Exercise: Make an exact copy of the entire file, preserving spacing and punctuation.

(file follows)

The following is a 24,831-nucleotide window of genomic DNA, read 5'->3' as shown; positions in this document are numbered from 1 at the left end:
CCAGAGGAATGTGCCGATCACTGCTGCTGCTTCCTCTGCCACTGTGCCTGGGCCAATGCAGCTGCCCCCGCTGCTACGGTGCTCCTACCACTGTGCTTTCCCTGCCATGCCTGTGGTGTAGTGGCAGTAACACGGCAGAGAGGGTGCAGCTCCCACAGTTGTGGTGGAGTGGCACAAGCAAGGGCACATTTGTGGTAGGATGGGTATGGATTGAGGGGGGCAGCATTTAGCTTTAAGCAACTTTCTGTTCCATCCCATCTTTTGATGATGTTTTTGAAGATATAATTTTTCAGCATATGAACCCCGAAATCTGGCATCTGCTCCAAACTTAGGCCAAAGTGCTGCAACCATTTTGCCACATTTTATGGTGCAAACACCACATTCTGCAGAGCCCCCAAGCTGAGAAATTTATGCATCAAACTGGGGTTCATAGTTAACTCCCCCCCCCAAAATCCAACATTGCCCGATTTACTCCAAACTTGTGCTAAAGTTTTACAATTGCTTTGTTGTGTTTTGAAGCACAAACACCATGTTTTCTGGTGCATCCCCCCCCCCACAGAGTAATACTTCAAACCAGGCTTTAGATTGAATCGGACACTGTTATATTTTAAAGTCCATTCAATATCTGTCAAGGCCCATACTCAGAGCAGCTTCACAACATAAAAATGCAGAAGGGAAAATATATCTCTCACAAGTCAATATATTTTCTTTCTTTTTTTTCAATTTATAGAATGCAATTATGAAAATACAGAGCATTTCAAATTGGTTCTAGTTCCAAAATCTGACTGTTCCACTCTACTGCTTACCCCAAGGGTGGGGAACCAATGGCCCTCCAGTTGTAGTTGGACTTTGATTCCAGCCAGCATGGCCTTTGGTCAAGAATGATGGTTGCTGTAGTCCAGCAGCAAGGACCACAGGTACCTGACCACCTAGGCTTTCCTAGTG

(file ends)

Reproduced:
The following is a 24,831-nucleotide window of genomic DNA, read 5'->3' as shown; positions in this document are numbered from 1 at the left end:
CCAGAGGAATGTGCCGATCACTGCTGCTGCTTCCTCTGCCACTGTGCCTGGGCCAATGCAGCTGCCCCCGCTGCTACGGTGCTCCTACCACTGTGCTTTCCCTGCCATGCCTGTGGTGTAGTGGCAGTAACACGGCAGAGAGGGTGCAGCTCCCACAGTTGTGGTGGAGTGGCACAAGCAAGGGCACATTTGTGGTAGGATGGGTATGGATTGAGGGGGGCAGCATTTAGCTTTAAGCAACTTTCTGTTCCATCCCATCTTTTGATGATGTTTTTGAAGATATAATTTTTCAGCATATGAACCCCGAAATCTGGCATCTGCTCCAAACTTAGGCCAAAGTGCTGCAACCATTTTGCCACATTTTATGGTGCAAACACCACATTCTGCAGAGCCCCCAAGCTGAGAAATTTATGCATCAAACTGGGGTTCATAGTTAACTCCCCCCCCCAAAATCCAACATTGCCCGATTTACTCCAAACTTGTGCTAAAGTTTTACAATTGCTTTGTTGTGTTTTGAAGCACAAACACCATGTTTTCTGGTGCATCCCCCCCCCCACAGAGTAATACTTCAAACCAGGCTTTAGATTGAATCGGACACTGTTATATTTTAAAGTCCATTCAATATCTGTCAAGGCCCATACTCAGAGCAGCTTCACAACATAAAAATGCAGAAGGGAAAATATATCTCTCACAAGTCAATATATTTTCTTTCTTTTTTTTCAATTTATAGAATGCAATTATGAAAATACAGAGCATTTCAAATTGGTTCTAGTTCCAAAATCTGACTGTTCCACTCTACTGCTTACCCCAAGGGTGGGGAACCAATGGCCCTCCAGTTGTAGTTGGACTTTGATTCCAGCCAGCATGGCCTTTGGTCAAGAATGATGGTTGCTGTAGTCCAGCAGCAAGGACCACAGGTACCTGACCACCTAGGCTTTCCTAGTG